generally follows each rule, property or formula.
- Self-Study Exercises with all the answers
in the text are designed to help students build confidence in their
own mathematical abilities before attempting the Assignment Exercises
where only the odd answers are provided.
- Trial Tests are located at the end of
every chapter, and enable students to check their understanding of
chapter concepts. Answers are provided to odd-numbered exercises in
the back of the text. Solutions are provided to odd-numbered exercises
in a separate Student Solutions Manual(see supplements).
- Chapter Summary at the end of each chapter
(in a grid format) lists each learning objective by section with key
points to remember and an example. It's a built-in study guide!
All of the above.
- Concept Analysis questions focus on the why
and where of mathematical concepts. They allow the student
to formalize his/her understanding of a concept and to connect concepts
to other words.
- when problem-solving is first introduced, a six-step
plan is developed for investigating and analyzing the situation presented
in the problem to determine what tools to use to solve the problem.
- Good decisions through teamwork. Projects are designed
to promote the various facets of team work. The various projects emphasize
computational skills, research skills, critical thinking and/or decision-making
skills all skills highly sought by employers.
the AMATYC identifies the following as abilities to be developed by
students in college math programs:
- the text emphasizes estimation.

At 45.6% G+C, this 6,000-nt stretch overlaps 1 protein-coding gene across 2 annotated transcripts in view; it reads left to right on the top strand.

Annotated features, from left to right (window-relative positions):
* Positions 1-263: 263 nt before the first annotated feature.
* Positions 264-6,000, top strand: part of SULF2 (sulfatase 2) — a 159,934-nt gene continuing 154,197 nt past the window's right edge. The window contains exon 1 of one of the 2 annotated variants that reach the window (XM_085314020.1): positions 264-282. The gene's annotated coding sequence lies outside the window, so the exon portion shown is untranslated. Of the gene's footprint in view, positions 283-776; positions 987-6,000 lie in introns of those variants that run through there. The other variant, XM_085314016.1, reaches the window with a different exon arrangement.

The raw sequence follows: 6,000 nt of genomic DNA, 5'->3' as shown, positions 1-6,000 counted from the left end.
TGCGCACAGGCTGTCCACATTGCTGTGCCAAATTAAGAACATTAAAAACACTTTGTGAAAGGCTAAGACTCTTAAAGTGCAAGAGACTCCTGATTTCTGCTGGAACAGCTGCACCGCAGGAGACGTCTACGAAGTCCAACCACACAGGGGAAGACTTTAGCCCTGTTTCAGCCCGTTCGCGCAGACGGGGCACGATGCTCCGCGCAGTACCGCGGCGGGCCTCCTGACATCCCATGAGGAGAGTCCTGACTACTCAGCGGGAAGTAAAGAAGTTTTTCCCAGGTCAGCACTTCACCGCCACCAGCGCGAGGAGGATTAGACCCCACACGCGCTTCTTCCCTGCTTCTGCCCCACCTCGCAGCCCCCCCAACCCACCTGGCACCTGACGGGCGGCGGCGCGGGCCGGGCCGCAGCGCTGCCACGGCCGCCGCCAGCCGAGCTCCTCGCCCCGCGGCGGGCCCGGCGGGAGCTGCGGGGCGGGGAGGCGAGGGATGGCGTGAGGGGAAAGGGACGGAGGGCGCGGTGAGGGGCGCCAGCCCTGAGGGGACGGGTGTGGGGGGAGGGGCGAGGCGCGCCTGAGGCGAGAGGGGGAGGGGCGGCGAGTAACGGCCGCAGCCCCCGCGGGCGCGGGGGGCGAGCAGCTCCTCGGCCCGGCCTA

- whenever calculators are used, students are encouraged
to check the answer to ensure it to be reasonable.
- various reproducible activities are provided in the Instructor's
spacial and geometric sense.
- properties and formulas are presented in both symbols
- Concept Analysis develops students' ability
to write words in math symbols and vise versa.
- geometric concepts are integrated throughout the text
so that they are presented with the math concept required to solve
problems involving geometry.
- numerous visual illustrations are provided with word
- students are asked to devise illustrations from written
probability and statistical sense.
- function notation and terminology are presented early
in the text and expanded with graphing and formulas and students are
encouraged to identify patterns and relationships.
- reproducible activities are provided in the Instructor's
Calculator Boxes discuss how to analyze a mathematical
procedure and set up a problem for a calculator solution followed
by a sample series of keystrokes involved for the procedure.
- text includes an entire chapter on data analysis with
emphasis on probability and statistics and the visual representation
NEW Symbolic Representationis
included just prior to solving linear equations to provide a thorough
review of signed numbers and an introduction to variable expressions
and translating from words to symbols.
NEWGood Decisions Through Teamwork